Ilbert de Lacy (2) –eldest son of Robert de Lacy (1)
Ilbert de Lacy lived in exile in Normandy until after the death of Henry I. After the death of William Maltravers (who was holding the de Lacy’s English lands) they were returned to Ilbert by King Stephen whom he supported during the time when rebel barons were campaigning for Matilda, the daughter of Henry 1 to take the throne. King Stephen granted a pardon to Ilbert de Lacy and his men for ‘all that they had done amiss’ between the death of Henry 1 and his (Stephen’s) coronation. This was a reference to the events surrounding the death of Maltravers who is said (by Richard of Hexham) to have been killed by a knight of the honour so that Ilbert could return.
Ilbert de Lacy fought against the Scots at the battle of Northallerton (more commonly known as the battle of the Standard). His anger against the Scots would have been compounded by their looting of the de Lacy lands at Clitheroe following a battle there in 1138. His brother Robert was killed – and was said to be the only Norman knight to lose his life in the battle. (In some accounts this brother is named as Walter, but this seems to be an error as there is more than one occasion when Ilbert de Lacy signed charters with a younger brother by the name of Robert. One occasion was the charter confirming the grant of St Mary Magdalen in Barnstaple to St Peter of Cluny. Another occasion was in Normandy during the reign of Henry I when Ilbert and his brother Robert were accepted at court on one of Henry’s last visits to Normandy. The brothers witnessed a royal charter at Perrieres, in what is now Calvados, not far from the Norman estates of the de Lacy family.)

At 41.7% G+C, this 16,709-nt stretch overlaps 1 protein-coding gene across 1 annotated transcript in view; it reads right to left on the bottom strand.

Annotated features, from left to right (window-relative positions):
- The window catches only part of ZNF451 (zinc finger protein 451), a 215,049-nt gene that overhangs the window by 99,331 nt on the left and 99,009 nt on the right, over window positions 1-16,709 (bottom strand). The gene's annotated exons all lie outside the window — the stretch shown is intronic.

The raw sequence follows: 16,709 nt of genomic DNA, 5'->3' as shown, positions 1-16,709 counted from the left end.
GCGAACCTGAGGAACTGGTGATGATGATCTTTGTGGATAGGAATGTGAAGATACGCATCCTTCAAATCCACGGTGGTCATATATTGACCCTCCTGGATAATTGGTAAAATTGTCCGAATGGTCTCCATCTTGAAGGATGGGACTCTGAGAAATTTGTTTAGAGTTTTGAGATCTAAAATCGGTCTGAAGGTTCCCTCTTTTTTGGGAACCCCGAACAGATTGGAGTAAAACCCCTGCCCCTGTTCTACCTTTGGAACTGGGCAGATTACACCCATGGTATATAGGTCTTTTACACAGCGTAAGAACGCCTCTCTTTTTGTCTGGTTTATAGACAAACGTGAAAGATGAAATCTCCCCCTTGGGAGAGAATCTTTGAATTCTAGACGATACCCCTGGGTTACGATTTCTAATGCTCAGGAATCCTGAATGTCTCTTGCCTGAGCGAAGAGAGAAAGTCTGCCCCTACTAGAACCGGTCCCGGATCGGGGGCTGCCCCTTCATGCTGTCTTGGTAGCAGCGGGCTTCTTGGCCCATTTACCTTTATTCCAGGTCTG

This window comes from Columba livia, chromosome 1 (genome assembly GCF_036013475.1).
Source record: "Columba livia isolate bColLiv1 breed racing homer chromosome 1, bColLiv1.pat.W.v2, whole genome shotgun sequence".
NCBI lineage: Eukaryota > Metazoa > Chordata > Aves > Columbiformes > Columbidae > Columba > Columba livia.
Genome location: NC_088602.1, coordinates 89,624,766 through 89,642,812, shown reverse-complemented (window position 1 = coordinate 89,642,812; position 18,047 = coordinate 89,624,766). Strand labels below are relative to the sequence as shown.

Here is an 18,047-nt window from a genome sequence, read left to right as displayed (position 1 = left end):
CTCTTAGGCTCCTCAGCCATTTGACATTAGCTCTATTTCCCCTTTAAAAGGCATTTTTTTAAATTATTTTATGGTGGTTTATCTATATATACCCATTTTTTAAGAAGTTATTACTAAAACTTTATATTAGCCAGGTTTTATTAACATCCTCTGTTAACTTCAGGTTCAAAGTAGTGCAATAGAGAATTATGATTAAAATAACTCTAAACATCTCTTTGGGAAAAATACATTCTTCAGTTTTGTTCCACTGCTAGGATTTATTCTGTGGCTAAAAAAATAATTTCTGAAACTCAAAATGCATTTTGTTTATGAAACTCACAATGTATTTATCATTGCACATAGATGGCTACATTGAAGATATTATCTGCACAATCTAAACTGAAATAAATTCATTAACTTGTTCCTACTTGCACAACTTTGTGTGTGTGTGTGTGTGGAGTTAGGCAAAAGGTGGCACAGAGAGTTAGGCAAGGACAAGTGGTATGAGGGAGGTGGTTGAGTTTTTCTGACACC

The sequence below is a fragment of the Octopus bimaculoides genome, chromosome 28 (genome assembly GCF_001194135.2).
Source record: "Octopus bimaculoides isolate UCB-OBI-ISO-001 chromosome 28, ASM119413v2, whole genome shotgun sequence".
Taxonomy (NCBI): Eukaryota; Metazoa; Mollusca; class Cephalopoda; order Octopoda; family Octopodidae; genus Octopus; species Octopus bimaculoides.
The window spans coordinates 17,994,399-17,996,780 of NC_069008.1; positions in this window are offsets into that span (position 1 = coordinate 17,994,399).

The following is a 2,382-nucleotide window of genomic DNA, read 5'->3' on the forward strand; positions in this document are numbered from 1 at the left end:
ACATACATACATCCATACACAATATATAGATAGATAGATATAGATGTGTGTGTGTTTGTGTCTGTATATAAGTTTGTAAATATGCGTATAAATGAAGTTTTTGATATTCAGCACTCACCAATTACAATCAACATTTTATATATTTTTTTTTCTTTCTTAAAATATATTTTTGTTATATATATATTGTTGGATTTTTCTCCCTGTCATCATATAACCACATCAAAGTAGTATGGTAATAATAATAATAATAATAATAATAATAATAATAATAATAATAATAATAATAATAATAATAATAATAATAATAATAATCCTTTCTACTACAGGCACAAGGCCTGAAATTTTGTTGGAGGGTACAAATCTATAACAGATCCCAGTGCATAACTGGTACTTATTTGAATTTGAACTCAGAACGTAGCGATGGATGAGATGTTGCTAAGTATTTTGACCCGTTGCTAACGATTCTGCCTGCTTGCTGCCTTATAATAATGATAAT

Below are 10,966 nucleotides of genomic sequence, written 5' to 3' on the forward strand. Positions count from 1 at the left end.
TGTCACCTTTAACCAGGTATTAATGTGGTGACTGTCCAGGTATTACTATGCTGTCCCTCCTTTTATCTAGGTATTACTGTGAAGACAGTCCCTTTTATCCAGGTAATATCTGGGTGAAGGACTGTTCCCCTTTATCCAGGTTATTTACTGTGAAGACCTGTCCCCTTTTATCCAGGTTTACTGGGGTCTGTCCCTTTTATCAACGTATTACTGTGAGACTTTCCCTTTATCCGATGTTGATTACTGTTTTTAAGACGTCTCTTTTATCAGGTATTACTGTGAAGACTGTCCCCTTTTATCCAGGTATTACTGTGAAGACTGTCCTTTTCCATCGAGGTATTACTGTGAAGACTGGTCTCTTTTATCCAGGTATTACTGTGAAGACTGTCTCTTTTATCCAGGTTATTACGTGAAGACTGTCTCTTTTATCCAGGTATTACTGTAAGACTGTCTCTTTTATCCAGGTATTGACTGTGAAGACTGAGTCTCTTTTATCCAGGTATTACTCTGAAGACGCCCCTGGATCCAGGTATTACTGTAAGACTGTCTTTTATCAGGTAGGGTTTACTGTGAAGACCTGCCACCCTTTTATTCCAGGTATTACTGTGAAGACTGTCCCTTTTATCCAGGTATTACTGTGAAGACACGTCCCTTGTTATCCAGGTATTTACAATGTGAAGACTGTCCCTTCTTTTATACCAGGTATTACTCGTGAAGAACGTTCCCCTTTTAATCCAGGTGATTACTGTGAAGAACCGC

Ilbert de Lacy also fought for King Stephen at the battle of Lincoln on 2nd February 1141. He was captured and there is no further record of him. His wife, Alice de Gaunt, was remarried to Roger de Mowbray before 20th June 1143. She must have been a widow because she granted Ingoldmells in Lincolnshire (which she held as her dower lands) to the priory at Pontefract for prayers for the soul of her late husband. Ilbert and Alice had no heirs and the de Lacy estates passed to Ilbert’s brother Henry.